Thursday, February 14, 2002
Let's honor 'Juck,' coach of champions
Nice guys in Cincinnati don't always finish last.
But the city sure has a funny way of honoring them.
Ed Jucker, hometown boy and nice guy, finished first. Not once. But twice.
In 1961 and 1962, he coached the University of Cincinnati's two and only NCAA Championship basketball teams.
But you would hardly know that today from walking around UC.
And that's his alma mater. He bled Bearcat Red and Black. But, the people running the Clifton Avenue degree mill never adequately said thanks.
Now, it's too late. At least to do it in person. Ed Jucker is dead.
His recent death at age 85 shouldn't keep UC from honoring him posthumously. Better late than never.
During Monday's memorial service at the Presbyterian Church of Wyoming, the late coach known as Juck was eulogized by his former players. One quoted Bob Goin, UC's athletic director, calling Juck a pillar of the school.
Yet, at a university quick to name sidewalks after benefactors, not one pillar or brick says Ed Jucker.
Juck's baseball jersey has been retired by UC. (Early in his college career, he played and coached the sport.) He's on the school's hall of fame wall. And there's an Ed Jucker baseball scholarship fund.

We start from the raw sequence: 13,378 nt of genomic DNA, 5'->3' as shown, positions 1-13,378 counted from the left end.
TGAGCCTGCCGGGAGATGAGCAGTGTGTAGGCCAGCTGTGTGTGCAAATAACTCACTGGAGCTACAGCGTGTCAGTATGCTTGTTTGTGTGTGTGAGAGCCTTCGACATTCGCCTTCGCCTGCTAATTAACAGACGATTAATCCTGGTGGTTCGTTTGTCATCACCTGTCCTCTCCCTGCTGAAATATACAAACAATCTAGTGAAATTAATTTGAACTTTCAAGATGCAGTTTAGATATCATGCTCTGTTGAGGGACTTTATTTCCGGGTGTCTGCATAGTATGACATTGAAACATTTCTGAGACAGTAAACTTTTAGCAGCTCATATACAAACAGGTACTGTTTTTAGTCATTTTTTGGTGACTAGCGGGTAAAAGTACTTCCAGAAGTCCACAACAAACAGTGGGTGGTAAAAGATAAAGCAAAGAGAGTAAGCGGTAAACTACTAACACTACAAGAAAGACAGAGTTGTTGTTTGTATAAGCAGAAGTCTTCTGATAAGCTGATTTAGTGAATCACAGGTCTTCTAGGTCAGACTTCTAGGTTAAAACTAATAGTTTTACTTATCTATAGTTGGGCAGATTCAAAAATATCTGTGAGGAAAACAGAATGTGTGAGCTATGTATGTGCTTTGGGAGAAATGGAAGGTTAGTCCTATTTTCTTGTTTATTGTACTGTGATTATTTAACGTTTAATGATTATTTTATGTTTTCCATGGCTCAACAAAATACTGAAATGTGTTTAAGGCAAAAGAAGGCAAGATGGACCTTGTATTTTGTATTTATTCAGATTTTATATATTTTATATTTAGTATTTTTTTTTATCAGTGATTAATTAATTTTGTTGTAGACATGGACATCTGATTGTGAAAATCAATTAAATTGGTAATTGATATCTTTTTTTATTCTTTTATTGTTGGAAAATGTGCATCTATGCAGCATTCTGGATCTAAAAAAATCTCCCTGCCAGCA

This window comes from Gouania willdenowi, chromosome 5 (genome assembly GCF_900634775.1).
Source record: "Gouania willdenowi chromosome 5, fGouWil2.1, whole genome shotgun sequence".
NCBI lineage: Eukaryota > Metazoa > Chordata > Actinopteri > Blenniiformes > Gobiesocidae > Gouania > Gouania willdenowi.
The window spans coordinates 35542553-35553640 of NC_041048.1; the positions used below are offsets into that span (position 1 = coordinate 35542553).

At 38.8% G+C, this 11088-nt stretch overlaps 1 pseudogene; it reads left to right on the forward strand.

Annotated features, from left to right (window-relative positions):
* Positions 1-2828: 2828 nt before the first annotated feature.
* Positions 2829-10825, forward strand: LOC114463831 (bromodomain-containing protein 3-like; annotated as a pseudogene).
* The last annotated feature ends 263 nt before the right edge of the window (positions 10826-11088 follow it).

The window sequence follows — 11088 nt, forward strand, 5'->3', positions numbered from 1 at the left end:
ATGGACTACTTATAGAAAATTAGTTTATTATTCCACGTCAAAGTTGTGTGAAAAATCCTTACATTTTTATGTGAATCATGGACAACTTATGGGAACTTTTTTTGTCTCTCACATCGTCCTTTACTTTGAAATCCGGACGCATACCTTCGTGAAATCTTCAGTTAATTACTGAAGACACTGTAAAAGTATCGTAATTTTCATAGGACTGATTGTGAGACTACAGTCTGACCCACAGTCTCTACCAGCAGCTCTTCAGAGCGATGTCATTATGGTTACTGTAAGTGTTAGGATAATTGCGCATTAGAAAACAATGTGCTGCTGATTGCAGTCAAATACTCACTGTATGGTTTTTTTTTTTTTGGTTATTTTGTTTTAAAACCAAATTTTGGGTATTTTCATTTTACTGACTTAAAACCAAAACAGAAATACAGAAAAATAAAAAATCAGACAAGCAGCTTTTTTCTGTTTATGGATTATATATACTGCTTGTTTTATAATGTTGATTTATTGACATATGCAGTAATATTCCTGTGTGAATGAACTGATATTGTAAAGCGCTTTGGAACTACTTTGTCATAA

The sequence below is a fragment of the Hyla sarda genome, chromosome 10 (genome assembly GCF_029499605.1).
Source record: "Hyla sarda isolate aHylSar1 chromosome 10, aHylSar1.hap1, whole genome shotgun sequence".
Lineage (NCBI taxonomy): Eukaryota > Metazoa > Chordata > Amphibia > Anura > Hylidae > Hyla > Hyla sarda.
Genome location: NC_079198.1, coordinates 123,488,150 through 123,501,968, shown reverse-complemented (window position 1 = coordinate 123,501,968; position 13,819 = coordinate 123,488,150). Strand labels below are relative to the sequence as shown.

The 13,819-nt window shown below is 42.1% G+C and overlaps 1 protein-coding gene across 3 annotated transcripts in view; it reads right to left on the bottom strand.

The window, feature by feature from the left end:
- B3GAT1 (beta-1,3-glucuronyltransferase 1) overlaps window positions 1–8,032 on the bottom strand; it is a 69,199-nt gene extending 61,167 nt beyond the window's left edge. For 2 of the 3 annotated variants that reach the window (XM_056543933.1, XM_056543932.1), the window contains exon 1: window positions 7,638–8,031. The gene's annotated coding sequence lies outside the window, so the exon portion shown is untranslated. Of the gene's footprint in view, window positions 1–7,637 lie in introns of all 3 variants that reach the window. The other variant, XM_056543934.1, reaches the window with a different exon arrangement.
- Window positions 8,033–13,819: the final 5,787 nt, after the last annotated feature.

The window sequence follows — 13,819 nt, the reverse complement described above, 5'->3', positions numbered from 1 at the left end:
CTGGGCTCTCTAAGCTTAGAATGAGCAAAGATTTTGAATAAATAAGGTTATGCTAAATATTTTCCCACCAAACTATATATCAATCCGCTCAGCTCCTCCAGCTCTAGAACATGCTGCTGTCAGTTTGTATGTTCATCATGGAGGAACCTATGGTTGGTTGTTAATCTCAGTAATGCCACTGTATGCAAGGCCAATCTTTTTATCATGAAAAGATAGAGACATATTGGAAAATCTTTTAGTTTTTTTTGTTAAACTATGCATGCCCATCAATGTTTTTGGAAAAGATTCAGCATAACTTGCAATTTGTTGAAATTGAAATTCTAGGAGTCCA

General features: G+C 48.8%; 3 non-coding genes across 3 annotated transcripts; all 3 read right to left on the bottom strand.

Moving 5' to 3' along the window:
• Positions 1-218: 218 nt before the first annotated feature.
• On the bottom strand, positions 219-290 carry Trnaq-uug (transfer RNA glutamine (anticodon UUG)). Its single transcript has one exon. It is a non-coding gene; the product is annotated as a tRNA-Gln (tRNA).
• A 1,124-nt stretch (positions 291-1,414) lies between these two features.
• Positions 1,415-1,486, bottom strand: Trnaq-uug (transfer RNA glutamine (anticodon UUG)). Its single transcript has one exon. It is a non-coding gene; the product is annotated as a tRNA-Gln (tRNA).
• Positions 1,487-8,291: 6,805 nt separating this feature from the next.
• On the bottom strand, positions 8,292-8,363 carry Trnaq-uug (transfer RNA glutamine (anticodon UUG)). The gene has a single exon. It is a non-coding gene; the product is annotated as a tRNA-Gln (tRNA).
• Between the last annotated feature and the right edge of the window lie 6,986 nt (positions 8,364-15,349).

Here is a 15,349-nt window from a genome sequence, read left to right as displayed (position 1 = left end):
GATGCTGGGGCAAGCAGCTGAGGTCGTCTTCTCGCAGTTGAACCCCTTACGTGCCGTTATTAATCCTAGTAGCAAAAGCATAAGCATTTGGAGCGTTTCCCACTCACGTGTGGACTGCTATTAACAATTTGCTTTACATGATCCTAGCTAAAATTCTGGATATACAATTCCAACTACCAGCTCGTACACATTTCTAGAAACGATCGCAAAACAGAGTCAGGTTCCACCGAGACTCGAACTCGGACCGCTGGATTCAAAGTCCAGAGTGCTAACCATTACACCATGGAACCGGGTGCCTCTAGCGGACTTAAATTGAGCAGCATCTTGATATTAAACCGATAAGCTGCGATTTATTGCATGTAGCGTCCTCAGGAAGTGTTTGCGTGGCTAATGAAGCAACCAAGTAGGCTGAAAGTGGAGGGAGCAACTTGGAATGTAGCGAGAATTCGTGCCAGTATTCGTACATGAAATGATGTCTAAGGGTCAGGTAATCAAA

But, he deserves more. He beat the odds.
Ed Jucker did not come from what many view as the right part of town. He grew up in Norwood.
He did not go to the right high school. He graduated from Woodward.
As a first-year head coach, he did not have the right player. Oscar Robertson UC's brightest star had graduated in 1960.
Yet, in 1961 and 1962, UC's Cinderella teams went to the Final Four and won it all.
During the Jucker era, the Bearcats played in the Armory Fieldhouse. The building still stands. Outside, a historical marker mentions the '61 and '62 champs. But not their coach.
When I was a grade-school kid, my dad scraped together enough money to buy two season tickets to see the '61 underdogs.
My dad took me to the games in hopes of persuading me to be the first person in my family to go to college. He also wanted to see this green team and its new coach. His plan worked.
So did Juck's plans for his teams. He became so successful he even wrote a how-to book.
Eons ago, I got an autographed copy with the inscription: Always do your best.
Those words accompanied me as I looked for signs of Ed Jucker at UC.
Oscar Robertson never played on an NCAA championship team. His statue stands outside the Bearcats' Shoemaker Center.
Know what Juck always wanted? asked George Wilson. A bigger banner.
A star on UC's 1962 championship team, George attended Monday's memorial service.
The 1963 banner hanging on a wall inside Shoemaker Center, George noted, is the same size as ones for UC's Final Four appearances in 1959 and 1960.
But in '59 and '60, Oscar's years, they finished third, George said.
In '63, the Bearcats just missed winning a third NCAA championship by three points.
We finished second that year, George said. So, Juck wanted the '63 banner to be bigger than '59 and '60.
If UC would do that, he added, Juck would be sitting on a cloud a happy man.
There you go, UC. Expand the banner. Honor an old coach's wishes.
Then thank him properly. Name some significant structure in his honor. Maybe, old Armory Fieldhouse. Show Juck some respect. Do your best.
Columnist Cliff Radel can be reached at 768-8379; fax 768-8340; e-mail email@example.com.
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